Finally, a suitable name was coined, again by Erik Jagel: “SHIFT”, for “Scalable Heterogeneous Integrated FaciliTy”, suggesting the paradigm shift that was taking place in large-scale computing: away from mainframes and towards a distributed low-cost approach.
The “SHIFT” proposal report was finished in July 1990. It had 10 names on it, including the colleagues from several groups that had offered their ideas and worked on the document.
“Were 10 people working on this?” and “How many Cray resources were being used and/or counted?” came the stern reply. In response, we pointed out that most of the 10 people had contributed small fractions of their time, and that the Cray had been used simply as a convenient tape server. It was the only UNIX machine in the Computer Centre with access to the standard tape drives, all of which were physically connected to the IBM mainframe at that time.
Closer to home, the idea fell on more fertile ground, and we were told that if we could persuade at least one of the four LEP experiments to invest in our idea, we could have matching support from the Division. The search began. We spoke to ALEPH, but they replied, “No, thank you, we’re quite happy with our all-VAX VMS approach.” L3 replied, “No thanks, we have all the computing power we need.” DELPHI replied, “Sorry, we’ve no time to look at this as we’re trying to get our basic system running.”
Only OPAL took a serious look. They had already been our partner in HOPE and also had a new collaborator from Indiana with some cash to invest and some small computer system interface (SCSI) disks for a planned storage enhancement to their existing VMS-based system. They would give us these contributions until March 1991, the next LEP start-up – on the condition that everything was working by then, or we’d have to return their money and disks. It was September 1990, and there was a lot of work to do.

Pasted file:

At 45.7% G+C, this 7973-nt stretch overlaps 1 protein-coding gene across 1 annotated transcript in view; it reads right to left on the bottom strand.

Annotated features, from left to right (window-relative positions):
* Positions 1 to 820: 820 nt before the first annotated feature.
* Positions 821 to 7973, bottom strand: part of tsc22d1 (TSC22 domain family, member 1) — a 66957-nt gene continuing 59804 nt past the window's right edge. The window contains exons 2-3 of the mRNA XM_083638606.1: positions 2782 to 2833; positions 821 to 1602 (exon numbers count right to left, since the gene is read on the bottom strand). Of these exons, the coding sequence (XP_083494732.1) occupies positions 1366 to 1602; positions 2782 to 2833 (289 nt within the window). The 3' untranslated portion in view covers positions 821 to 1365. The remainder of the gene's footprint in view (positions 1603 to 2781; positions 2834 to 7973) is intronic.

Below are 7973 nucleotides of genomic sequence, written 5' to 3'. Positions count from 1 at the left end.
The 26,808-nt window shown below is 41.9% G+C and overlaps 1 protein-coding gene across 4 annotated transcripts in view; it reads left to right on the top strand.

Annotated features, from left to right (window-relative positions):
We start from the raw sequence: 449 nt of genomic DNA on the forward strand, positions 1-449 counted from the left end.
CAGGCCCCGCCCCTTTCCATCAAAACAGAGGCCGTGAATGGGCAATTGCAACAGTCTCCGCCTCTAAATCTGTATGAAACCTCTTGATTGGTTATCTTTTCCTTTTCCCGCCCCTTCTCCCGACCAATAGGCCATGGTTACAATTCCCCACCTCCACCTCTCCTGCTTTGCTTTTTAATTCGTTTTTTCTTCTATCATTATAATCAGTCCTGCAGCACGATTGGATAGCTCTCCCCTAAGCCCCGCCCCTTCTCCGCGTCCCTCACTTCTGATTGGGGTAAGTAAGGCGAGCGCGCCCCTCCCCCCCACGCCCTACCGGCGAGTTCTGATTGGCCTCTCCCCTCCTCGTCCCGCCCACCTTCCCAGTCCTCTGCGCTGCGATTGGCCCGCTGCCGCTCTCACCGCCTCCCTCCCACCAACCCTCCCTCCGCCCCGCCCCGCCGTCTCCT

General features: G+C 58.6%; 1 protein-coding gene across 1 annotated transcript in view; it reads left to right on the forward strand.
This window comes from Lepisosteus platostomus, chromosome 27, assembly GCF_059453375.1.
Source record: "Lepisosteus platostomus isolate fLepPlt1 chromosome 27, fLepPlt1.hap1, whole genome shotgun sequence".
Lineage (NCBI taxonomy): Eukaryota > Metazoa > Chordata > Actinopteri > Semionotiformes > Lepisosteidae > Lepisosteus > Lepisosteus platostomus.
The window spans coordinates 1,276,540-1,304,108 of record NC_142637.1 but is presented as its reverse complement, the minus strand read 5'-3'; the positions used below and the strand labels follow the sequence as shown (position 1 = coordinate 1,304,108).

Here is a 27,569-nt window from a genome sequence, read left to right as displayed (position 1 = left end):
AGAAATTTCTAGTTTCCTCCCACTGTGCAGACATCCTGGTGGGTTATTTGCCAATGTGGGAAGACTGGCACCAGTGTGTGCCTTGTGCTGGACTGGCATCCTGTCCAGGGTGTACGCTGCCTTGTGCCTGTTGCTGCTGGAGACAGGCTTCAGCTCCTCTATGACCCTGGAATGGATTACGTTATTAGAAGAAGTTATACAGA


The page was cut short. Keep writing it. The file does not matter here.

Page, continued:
Our modular approach and use of the UNIX, C language, TCP/IP and SCSI standards were the keys to the very short timescale we achieved. The design studies had included technical evaluations of various workstation and networking products.
By September, code development could begin and orders for hardware went out. The first tests on site with SGI Power Series servers connected via UltraNet took place at the end of December 1990. A full production environment was in place by March 1991, the date set by OPAL.
And then we hit a problem. The disk server system began crashing repeatedly with unexplained errors. Our design evaluations had led us to choose a “high-tech” approach: the use of symmetric multiprocessor machines from Silicon Graphics for both CPU and disk servers, connected by the sophisticated “UltraNet” Gigabit network backplane. One supporting argument had been that if the UltraNet failed or could not be made to work in time, then we could put all the CPUs and disks together in one cabinet and ride out the OPAL storm. We hadn’t expected any problems in the more conventional area of the SCSI disk system.
Our disks were mounted in trays inside the disk server, connected via high-performance SCSI channels. It looked standard, but we had the latest models of everything. Like a performance car, it was a marvel of precision but impossible to keep in tune. We tried everything, but still it went on crashing and we finally had to ask SGI to send an engineer. He found the problem: inside our disk trays was an extra metre of flat cable which had not been taken into account in our system configuration. We had exceeded the strict limit of 6 m for single-ended SCSI, and in fact it was our own fault. Rather than charging us penalties and putting the blame where it belonged, SGI lent us two extra CPUs to help us to make up the lost computing time for OPAL and ensure the success of the test period!
At the end of November 1991, a satisfied OPAL doubled its investment in CPU and disk capacity for SHIFT. At the same time, 16 of the latest HP 9000/720 machines, each worth 10 CERN Units of CPU, arrived to form the first Central Simulation Facility or “Snake Farm”. The stage was set for the exit of the big tidy mainframes at CERN, and the beginning of the much less elegant but evolving scene we see today on the floor of the CERN Computer Centre. SHIFT became the basis of LEP-era computing and its successor systems are set to perform even more demanding tasks for the LHC, scaled this time to the size of a worldwide grid.